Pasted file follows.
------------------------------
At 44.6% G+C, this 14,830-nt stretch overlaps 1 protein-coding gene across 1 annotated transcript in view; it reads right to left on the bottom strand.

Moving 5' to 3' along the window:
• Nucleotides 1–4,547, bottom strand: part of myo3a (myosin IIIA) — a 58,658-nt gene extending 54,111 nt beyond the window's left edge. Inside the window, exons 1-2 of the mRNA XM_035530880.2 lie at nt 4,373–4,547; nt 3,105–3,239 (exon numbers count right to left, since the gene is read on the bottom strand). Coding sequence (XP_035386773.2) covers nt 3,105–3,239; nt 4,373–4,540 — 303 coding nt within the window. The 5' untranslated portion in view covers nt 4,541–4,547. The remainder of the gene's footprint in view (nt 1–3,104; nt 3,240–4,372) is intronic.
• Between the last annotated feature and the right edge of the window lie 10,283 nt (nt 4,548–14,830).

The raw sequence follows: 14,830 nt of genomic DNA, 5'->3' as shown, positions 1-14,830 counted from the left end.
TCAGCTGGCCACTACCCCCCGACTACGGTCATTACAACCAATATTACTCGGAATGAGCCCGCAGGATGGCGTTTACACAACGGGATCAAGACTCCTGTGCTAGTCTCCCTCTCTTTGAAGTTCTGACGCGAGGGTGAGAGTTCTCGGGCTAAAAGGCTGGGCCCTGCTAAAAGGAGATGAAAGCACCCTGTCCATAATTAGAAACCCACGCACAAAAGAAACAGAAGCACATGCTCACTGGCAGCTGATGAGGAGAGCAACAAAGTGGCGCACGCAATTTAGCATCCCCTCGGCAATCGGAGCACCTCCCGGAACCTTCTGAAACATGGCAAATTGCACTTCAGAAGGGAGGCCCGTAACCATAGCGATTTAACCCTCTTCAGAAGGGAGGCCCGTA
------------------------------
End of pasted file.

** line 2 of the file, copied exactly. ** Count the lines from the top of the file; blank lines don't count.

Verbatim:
Moving 5' to 3' along the window: